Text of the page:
Saturday, July 27, 2013

Abandoned House = Bee Paradise

There are few things nicer than a well built brick home.  Cira 1830's, this once yellow brick home belonged to the Kernohan family.

For about 75 years they ran an apple farm in north east London.  For years our family would buy bushels of apples from them.  I'll always remember the awesome taste of a cold crisp Mac apple.

After a few generations part of the land was sold to the city to make room for a highway stretching from north to south London.  And the apple farm was eventually sold.

Now the outbuildings on the land have been torn down.  They started on the house this week by first removing the bricks.

And guess what they found?

A pretty perfect warm dry place to have a hive, snuggled right between the studs in the walls.

That's where we come into the story.

We got called to see if we could help remove the bees.

I'd never done a house removal before but we were game to try.  I didn't want more hives so I called on some friends to offer to take the bees.  So Vincent offered to take the bees and I said I'd help.

The bees' main entrance was from a smallish hole at the bottom corner of the second storey window.  The bottom of the hive/combs when exposed were at the top of the main floor window.

This was a large hive that had been there for quite some time.  The brood combs in the centre were dark brown with age.  The four foot honey combs on the left were older and golden coloured whereas the honey combs on the right were newer fresh white combs.

Vincent started by cutting the boards on either side of the window and pulling them off.  Then he began by cutting the combs and laying the pieces in a cardboard box.

We put the pieces into a hive, bracing them as best we could between frames.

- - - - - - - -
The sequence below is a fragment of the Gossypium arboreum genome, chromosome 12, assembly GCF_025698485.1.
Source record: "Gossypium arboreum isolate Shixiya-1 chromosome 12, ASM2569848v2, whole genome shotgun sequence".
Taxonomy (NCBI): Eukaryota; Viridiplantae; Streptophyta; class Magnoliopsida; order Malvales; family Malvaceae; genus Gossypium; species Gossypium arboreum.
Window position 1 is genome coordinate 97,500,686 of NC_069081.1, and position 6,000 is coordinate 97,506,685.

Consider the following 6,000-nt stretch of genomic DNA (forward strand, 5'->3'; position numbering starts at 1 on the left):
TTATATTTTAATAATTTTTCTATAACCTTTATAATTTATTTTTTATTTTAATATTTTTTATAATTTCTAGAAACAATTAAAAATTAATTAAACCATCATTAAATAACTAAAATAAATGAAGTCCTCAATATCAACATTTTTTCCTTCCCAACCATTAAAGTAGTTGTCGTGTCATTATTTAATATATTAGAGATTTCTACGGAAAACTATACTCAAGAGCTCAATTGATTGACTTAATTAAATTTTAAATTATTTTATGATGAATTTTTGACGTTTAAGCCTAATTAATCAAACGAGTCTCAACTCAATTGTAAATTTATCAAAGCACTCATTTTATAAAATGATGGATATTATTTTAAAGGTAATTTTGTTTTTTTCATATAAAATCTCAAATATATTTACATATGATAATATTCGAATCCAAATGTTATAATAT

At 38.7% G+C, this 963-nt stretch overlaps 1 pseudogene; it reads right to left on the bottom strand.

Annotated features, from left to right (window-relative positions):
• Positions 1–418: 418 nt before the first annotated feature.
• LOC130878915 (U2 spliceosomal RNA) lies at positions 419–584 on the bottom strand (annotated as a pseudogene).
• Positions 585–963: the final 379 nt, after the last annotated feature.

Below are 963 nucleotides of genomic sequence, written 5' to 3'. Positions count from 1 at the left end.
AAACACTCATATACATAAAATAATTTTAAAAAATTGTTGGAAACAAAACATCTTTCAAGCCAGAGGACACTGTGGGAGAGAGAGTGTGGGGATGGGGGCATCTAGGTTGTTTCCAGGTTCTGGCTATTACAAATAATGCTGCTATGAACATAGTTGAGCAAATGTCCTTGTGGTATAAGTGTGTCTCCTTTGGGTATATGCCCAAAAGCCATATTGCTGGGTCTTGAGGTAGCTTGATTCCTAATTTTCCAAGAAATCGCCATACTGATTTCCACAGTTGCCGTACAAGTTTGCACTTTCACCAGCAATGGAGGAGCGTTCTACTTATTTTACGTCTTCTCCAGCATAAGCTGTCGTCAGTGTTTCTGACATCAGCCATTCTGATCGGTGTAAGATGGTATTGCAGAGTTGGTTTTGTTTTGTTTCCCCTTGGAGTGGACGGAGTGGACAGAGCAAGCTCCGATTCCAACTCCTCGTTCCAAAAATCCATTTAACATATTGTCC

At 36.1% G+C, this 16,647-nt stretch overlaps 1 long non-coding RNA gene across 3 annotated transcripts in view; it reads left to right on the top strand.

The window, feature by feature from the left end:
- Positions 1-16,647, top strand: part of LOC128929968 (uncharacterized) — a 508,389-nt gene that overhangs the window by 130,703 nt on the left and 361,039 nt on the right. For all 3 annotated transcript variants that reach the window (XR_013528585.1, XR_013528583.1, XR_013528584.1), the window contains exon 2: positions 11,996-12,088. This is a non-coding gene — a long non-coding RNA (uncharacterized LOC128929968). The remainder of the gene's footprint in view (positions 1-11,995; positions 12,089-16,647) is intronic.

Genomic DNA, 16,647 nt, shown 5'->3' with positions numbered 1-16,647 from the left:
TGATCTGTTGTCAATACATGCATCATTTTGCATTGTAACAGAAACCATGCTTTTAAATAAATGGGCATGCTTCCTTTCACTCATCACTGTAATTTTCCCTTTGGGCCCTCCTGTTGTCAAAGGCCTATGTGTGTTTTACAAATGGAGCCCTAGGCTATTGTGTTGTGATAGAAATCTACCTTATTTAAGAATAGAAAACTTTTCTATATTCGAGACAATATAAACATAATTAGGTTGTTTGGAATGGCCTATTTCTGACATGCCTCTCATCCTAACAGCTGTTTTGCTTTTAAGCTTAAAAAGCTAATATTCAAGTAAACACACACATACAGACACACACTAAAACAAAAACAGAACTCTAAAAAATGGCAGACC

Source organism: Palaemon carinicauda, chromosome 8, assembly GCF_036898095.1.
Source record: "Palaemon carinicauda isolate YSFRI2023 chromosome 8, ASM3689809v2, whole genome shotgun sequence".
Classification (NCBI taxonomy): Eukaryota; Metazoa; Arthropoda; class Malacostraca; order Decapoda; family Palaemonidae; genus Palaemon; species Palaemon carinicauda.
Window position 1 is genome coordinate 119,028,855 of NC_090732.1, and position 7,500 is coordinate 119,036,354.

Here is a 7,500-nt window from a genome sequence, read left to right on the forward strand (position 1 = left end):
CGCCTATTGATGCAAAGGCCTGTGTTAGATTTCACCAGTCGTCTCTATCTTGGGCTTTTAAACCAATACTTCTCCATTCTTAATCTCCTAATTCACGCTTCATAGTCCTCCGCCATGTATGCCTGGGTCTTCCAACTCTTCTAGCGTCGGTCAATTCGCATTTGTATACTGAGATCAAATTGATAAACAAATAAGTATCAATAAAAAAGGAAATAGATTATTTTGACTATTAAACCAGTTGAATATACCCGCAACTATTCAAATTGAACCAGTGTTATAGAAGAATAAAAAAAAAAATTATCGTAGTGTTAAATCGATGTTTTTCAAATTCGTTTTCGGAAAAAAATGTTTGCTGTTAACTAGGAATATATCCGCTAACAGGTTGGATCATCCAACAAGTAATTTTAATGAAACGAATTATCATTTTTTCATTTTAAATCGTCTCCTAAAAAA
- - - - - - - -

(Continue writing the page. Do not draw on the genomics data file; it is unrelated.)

Several of the brood combs fit very well into blank frames.  We tied them into place in the frames and set them in the box.

The honey combs were 4' long and about 3" wide or more.  These bees had been busy.

It was difficult to sweep the bees into our box.  They weren't clustered together in a mass like a swarm is.  Instead they were spread out all over their combs.  This is where the custom made bee vacuum would come in handy.

But we didn't have one so we couldn't get them all.

We left the hive box out until dark and then closed the bees in for the night.  Vincent would pick them up early the following morning and take them to his place.

It was an interesting experience.  I can see how if anyone is thinking of doing home or building removals they'll need to have a vacuum.

One final note, that house was finely and well built.  It is sad to see that it'll be torn down.

Monday, July 22, 2013

Save Ontario's bees: ban neonicotinoid pesticides - Sign the Petition!

Save Ontario's bees: ban neonicotinoid pesticides - Sign the Petition!

ello friends and colleagues,

As you may know, the Ontario Beekeeper's Association has been working hard to have the neonicotinoid pesticides responsible for these losses removed from use in Ontario. As part of their strategy, the OBA has developed the attached petition requesting the Premier of Ontario to follow the lead of the European Union and ban neonicotinoid pesticides.

 I am asking you to sign this petition by clicking here  to add your voice to the beekeepers, farmers, environmentalists, scientists, and citizens who want to see an end to this toxic contamination of our pollinators,  wildlife, water systems and land.

 Please circulate this email to all your friends and contacts, or 'cut and paste' this link into your own message: . If you have a website, blog or Facebook page, or if you Tweet, please share the petition on your sites. 

Together we can protect our bees.

Tuesday, July 9, 2013

Two Messages from the OBA: Ontario and Quebec ally against neonicotinoid pesticides

Below are two messages from the Ontario Bee Association (OBA):

Ontario Govt. creating cross-industry working group

The OBA has been in discussion over the past few weeks with the Ontario Government about their plan to establish a cross-industry working group to address the issues of bee mortalities. OBA President, Dan Davidson has been invited onto the committee and has been quoted in the government's press release which reads as follows: